Tens of thousands of government opponents packed Iran’s main Islamic prayer service Friday, chanting “freedom, freedom” and other slogans as their top clerical backer Akbar Hashemi Rafsanjani delivered a sermon bluntly criticizing the country’s leadership over the crackdown on election protests.
Outside, police and pro-government Basiji militiamen fired tear gas and charged thousands of protesters who chanted “death to the dictator” and called on President Mahmoud Ahmadinejad to resign. Dozens were arrested, piled in trucks and taken away, witnesses said.
Plainclothes Basijis stood in front of a line of riot police and pumped canisters of tear gas, which young protesters with green bandanas over their faces kicked away across the pavement, away from the crowds. Some set a bonfire in the street and waved their hands in the air in victory signs.
The opposition aimed to turn the Friday prayers at Tehran University into a show of their continued strength despite heavy government suppression since the disputed June 12 presidential election.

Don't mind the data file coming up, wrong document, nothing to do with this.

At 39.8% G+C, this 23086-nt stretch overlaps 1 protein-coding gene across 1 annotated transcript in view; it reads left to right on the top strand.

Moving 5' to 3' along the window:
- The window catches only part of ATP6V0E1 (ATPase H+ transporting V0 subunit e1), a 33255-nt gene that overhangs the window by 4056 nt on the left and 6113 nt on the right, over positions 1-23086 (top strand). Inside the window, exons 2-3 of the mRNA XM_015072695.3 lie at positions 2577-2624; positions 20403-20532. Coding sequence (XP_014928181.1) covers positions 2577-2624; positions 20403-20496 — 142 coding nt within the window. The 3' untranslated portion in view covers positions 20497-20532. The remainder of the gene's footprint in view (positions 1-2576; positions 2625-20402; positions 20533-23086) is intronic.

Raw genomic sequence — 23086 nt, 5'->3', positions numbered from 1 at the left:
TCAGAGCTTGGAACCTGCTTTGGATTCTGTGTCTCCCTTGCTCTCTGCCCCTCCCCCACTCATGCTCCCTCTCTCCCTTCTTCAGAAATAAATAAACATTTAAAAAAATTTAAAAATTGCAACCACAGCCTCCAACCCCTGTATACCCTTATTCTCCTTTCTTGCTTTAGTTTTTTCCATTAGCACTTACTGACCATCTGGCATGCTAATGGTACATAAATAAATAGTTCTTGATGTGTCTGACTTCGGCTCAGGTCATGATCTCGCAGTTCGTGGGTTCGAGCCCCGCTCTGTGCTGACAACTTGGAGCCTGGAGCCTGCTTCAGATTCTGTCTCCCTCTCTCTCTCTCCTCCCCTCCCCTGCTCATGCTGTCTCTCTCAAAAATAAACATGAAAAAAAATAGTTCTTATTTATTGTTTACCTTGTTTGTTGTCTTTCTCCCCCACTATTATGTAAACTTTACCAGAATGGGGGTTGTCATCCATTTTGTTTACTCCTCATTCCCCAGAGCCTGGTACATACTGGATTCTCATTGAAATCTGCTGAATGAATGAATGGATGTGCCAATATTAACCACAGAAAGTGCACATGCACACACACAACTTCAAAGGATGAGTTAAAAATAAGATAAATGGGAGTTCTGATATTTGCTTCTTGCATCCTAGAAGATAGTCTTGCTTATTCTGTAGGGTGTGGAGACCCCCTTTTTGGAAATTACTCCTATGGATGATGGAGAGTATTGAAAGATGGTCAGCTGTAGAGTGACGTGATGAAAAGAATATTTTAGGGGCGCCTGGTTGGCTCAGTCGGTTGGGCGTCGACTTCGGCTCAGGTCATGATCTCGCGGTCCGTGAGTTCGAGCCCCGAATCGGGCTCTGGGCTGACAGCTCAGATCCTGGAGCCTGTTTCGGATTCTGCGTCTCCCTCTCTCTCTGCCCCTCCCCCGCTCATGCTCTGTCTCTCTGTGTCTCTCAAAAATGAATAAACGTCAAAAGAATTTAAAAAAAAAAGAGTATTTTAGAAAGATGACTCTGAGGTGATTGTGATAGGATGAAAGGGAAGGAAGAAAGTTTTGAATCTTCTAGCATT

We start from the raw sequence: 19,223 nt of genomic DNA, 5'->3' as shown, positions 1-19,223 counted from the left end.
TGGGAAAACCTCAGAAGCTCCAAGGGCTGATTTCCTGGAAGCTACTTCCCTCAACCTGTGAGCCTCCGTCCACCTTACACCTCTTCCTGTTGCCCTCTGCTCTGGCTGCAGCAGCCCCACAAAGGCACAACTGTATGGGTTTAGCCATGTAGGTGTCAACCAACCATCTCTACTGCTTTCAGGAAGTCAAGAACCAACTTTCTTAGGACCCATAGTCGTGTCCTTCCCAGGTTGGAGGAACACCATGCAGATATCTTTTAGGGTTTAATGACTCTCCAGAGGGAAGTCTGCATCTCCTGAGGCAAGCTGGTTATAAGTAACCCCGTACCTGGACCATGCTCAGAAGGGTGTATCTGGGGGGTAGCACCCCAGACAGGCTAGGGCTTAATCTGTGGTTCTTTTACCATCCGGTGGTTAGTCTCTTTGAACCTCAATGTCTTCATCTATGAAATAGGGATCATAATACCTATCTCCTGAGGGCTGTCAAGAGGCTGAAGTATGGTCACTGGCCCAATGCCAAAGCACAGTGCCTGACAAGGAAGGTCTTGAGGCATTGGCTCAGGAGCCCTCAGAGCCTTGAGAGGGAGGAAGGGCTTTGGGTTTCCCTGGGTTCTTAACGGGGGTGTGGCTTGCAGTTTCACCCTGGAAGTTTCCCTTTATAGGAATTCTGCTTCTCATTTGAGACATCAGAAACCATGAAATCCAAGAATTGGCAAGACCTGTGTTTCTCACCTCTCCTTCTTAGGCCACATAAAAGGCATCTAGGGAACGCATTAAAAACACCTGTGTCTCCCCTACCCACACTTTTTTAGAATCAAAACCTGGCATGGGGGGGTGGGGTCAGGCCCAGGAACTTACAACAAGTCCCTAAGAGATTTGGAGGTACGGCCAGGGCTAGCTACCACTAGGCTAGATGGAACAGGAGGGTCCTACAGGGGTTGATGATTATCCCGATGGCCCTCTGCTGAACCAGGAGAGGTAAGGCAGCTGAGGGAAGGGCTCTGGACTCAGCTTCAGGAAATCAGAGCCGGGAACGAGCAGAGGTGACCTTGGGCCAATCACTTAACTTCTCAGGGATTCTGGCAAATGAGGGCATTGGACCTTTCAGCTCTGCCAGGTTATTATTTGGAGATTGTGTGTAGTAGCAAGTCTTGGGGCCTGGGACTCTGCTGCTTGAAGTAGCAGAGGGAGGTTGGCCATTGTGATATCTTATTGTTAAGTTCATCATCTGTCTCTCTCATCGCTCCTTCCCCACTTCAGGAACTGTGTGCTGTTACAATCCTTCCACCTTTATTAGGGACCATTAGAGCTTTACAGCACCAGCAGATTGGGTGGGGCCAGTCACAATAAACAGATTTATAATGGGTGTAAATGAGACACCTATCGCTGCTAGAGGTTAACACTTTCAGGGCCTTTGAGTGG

Opposition leader Mir Hossein Mousavi, who claims to have won the election, sat among the worshippers, attending for the first time since the turmoil began. Many of the tens of thousands at the prayers wore headbands or wristbands in his campaign color green, or had green prayer rugs, in a crowd that filled the former soccer field where prayers are held and spilling into nearby streets.
In his sermon broadcast live on radio nationwide, Rafsanjani reprimanded the clerical leadership for not listening to people’s complaints over the election, which was declared a victory for Ahmadinejad despite opposition claims of fraud. “Doubt has been created ,” Rafsanjani said. “There is a large portion of the wise people who say they have doubts. We need to take action to remove this doubt.”
Rafsanjani couched his sermon in calls for unity in support of Iran’s Islamic Republic. But his sermon was an unmistakable challenge to Supreme Leader Ayatollah Ali Khamenei, who declared Ahmadinejad’s victory valid and ordered an end to questioning of the results. Rafsanjani said the dispute has split clerics and warned of “crisis.”
Worshippers interrupted Rafsanjani with chants of “azadi, azadi” Persian for “freedom” and the cleric got tears in his eyes as he spoke of how Islam’s Prophet Muhammad “respected the rights” of his people. Rafsanjani said the leader of the 1979 Islamic revolution, Ayatollah Ruhollah Khomeini, “knew that people’s vote was the most important thing in our country” and insisted it be enshrined in the founding of the Islamic Republic. “Where people are not present or their vote is not considered, that government is not Islamic,” Rafsanjani said.